The Green Building Council of South Africa (GBCSA) provides solutions in delivering rated Green Buildings in our community. The application of these principals to rate a building are intensively technical to achieve a rating with the GBCSA. This is a fantastic beginning to minimize global warming as buildings generally account for 50% of carbon emissions worldwide. When one thinks of large buildings with air conditioning, individual hot water geysers per apartment in a high rise building this is plausible. In architecture, there is no use applying the green building principals to a building and its site, when there is a threat that its location will be affected by sea level rise or storm surge. We need to plan accordingly and advise our clients on the implications of global warming.
There is also an increasing trend towards the understanding of how the building is related to the larger community. It may seem peculiar but the larger community, the historical threads related to the building site and its surroundings, may give us – as professionals – a better understanding of the complex relationships that buildings relate to. What this does is give the building a meaningful place in the community. Depending on the outcomes of our research the immediate community may have a sense of ownership of the new development. This involves complex research and investigation into the development precinct and neighbourhood but the results of the exercise could be tangible and enriching for the project as a whole. As professionals, we are required to look at the bigger picture so that our clients are well informed. Sustainable developments require the utmost care and careful consideration as part of the master planning exercise. Why? Sustainable environments mean the best returns for developments and or individual clients. The building itself is future proofed to sustain itself during its lifetime.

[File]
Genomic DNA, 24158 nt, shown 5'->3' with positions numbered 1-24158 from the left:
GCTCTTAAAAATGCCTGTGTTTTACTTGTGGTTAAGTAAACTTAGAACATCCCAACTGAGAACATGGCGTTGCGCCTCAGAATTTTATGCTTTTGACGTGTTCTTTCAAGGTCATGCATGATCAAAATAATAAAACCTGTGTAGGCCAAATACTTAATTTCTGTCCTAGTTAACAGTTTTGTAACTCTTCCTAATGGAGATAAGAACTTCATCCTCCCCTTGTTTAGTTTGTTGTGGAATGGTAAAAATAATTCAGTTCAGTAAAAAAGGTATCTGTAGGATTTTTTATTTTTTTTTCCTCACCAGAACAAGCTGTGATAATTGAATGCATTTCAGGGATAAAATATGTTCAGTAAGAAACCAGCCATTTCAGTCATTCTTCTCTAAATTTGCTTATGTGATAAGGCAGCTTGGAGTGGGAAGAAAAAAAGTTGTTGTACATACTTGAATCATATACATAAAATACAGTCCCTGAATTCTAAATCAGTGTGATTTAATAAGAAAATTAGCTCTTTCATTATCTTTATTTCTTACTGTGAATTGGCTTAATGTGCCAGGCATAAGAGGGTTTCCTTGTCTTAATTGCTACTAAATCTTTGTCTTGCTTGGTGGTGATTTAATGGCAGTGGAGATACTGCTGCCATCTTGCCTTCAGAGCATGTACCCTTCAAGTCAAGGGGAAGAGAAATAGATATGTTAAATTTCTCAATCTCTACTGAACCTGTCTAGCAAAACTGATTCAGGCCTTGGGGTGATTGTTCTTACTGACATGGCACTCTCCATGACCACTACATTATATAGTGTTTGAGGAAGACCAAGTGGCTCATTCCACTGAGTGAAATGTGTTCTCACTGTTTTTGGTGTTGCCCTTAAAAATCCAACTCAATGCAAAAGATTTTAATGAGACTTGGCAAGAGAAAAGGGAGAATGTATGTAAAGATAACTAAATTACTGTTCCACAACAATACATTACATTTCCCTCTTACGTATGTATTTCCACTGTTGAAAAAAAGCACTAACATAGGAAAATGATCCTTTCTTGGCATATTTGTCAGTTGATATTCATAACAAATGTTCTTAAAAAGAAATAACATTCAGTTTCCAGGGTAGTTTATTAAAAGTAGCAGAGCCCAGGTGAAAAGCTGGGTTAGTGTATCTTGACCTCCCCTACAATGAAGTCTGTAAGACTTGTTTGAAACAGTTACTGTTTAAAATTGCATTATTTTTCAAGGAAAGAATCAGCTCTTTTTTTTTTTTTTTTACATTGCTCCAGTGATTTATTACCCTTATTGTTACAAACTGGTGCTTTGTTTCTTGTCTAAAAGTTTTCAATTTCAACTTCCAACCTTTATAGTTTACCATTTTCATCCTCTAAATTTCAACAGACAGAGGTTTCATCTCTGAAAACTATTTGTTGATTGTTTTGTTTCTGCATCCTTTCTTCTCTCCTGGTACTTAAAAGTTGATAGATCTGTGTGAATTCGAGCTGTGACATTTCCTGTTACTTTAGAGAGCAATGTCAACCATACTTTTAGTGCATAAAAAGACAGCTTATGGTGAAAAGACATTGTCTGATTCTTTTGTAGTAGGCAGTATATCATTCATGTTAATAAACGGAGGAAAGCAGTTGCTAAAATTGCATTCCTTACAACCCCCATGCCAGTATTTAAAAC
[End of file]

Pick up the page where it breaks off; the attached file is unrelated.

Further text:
Next: The paradigm shift.